The organizations have gotten financial and logistical support from a plethora of groups: Vote Your Voice, an initiative by the Southern Poverty Law Center and the Community Foundation for Greater Atlanta; The New Georgia Project, a voter-participation project created by former Georgia gubernatorial candidate Staci Abrams, the Prince Hall Grand Lodge of Georgia, numerous churches, the 100 Back Men, the National Coalition of 100 Black Women and the National Pan Hellenic Council, which is made up of nine African American fraternities and sororities.
In Fulton County, voters will be admitted to one of three sites, 1362 Metropolitan Parkway in Atlanta, East Point Downtown Commons in East Point and the South Fulton Library in Union City, after showing their “I Voted” stickers where they will be feted to food, beverages and music. In Richmond County, the Rev. Melvin Ivey, the branch president and pastor of Greater St John Baptist Church in Augusta, will be loading people in five vans donated by the New Georgia Project along with buses made possible to the Greater Augusta Interfaith Coalition for a trip to the James Brown Arena, voting at the Bell Auditorium the county’s largest voting site..
The Richmond Branch, aided by the civic group OneAugusta, had been holding voter registration and Census events before, handing out fruit baskets to attendees
“This time, we are setting up in the parking lot of the arena, where World Central Kitchen will supply food people can just walk across the street to vote.” Ivey said. “We are planning on a fun day of doing something extremely important.” The branch, which Ivey said has been holding online forums for positions for the local school board, a state senate race, and a race for district attorney, expects 1,0000 people.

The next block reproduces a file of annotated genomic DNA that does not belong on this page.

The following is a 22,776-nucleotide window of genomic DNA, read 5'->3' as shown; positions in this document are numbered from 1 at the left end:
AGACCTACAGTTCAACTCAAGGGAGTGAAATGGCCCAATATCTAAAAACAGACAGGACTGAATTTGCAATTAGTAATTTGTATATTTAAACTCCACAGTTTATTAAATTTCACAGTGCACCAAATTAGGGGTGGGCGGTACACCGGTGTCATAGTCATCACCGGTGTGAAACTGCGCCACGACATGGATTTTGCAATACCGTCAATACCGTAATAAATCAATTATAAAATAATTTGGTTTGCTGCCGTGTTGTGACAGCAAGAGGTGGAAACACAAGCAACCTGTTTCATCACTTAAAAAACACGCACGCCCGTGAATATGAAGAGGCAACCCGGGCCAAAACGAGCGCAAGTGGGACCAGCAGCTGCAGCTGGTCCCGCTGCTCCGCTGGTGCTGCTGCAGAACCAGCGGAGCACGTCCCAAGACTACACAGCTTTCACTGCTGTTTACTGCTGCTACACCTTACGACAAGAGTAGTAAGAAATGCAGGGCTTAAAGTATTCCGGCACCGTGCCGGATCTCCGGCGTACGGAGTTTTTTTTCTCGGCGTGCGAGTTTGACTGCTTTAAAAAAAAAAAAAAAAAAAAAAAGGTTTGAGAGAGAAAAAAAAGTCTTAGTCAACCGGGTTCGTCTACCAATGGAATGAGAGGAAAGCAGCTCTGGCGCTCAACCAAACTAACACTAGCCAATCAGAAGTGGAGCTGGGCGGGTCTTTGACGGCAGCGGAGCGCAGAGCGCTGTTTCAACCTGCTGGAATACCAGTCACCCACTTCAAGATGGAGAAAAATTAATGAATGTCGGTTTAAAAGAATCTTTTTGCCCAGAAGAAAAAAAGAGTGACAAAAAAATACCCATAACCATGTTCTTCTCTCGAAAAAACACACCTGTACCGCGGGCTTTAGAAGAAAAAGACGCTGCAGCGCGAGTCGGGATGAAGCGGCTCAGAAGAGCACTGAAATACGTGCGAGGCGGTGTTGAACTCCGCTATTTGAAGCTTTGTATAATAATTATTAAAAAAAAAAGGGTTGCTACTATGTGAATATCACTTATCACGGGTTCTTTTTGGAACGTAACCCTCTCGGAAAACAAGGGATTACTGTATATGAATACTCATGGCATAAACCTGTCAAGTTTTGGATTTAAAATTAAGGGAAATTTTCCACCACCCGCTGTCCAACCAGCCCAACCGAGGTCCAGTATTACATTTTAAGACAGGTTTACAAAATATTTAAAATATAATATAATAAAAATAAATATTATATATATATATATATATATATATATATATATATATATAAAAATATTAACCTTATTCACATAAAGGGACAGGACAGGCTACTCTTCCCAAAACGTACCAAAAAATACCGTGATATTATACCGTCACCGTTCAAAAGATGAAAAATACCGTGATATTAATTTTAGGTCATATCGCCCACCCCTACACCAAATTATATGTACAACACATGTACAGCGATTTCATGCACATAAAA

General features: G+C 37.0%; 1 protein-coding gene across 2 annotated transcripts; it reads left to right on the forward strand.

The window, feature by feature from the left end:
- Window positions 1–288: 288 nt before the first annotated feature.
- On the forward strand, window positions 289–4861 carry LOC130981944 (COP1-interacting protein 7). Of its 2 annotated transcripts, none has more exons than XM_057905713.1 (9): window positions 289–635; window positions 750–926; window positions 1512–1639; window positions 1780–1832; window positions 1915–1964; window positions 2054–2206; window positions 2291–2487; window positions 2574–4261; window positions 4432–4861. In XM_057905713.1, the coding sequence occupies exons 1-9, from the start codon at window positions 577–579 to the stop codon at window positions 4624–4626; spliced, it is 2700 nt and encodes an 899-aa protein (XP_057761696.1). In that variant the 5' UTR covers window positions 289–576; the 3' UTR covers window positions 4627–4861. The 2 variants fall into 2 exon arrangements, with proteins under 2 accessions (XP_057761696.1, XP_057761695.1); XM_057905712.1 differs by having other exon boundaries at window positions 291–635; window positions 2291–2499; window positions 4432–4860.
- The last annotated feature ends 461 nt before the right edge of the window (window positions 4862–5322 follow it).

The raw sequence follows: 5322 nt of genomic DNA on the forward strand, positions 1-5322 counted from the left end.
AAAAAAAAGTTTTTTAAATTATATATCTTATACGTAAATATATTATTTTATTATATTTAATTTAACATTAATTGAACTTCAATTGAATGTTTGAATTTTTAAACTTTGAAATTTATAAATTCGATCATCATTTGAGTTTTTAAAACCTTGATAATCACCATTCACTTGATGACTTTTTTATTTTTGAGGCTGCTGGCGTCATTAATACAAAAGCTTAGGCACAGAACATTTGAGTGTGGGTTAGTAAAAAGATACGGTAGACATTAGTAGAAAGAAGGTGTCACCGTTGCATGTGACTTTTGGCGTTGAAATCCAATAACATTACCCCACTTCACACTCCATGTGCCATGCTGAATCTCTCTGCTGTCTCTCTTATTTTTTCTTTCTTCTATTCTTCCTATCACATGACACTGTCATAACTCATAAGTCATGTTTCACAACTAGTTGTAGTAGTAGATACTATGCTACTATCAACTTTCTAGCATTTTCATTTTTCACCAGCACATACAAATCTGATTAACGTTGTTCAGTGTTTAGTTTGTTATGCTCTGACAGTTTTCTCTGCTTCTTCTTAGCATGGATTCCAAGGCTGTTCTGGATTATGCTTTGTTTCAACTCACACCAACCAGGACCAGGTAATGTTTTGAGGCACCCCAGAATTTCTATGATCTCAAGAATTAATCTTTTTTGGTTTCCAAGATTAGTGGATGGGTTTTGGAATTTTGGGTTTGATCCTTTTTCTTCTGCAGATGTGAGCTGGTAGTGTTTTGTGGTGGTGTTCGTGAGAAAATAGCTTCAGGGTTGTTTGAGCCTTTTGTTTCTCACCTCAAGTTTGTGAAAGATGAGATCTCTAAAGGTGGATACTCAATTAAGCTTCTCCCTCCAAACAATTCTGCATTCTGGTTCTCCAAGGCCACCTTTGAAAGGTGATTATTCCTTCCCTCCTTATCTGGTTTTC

“This election is really important,” he said. “We need change. It feels like on the local and national level, they have been trying to reverse the gains that black people and America have made over more than 50 years.
More than halfway across the state, the Rockdale and Newton county NAACP branches have joined with the Rev J. Phillip Baker, pastor of Shady Grove Baptist Church, and J. Demetrius Myatt for a symbolic “1,000 Male March to the Polls” in each county. The two events will be followed by a Tailgate at the Polls
In Newton County, Debbie Hillman, activist and co-chair of NAACP branch political action and community involvement committee, said 1,000 Black men and others will mass at 8 a.m. at the old jail before a short walk to the Newton County Administration Building.
In nearby Rockdale, they will be joined by 1,000 men who will gather at the same time in Wheeler Park before walking an hour later to the voting site. Rockdale County Commission and NAACP member said the marches are for everyone, but they are concentrating on black men because it is important for them to re-assume their roles along with black as responsible voters.
“As an attorney and county commissioner, II see every day how elected officials affect their lives,” said Washington, one of the organizers of the Rockdale event. When you see the way elected officials, sheriffs, judges, district attorneys, affect their lives, they need to be the first in line at the polls.”
This article is from Ron Harris, long time journalist with the Los Angeles Times and St. Louis Post-Dispatch and former editor of the Howard University News Service.
Credit: Source link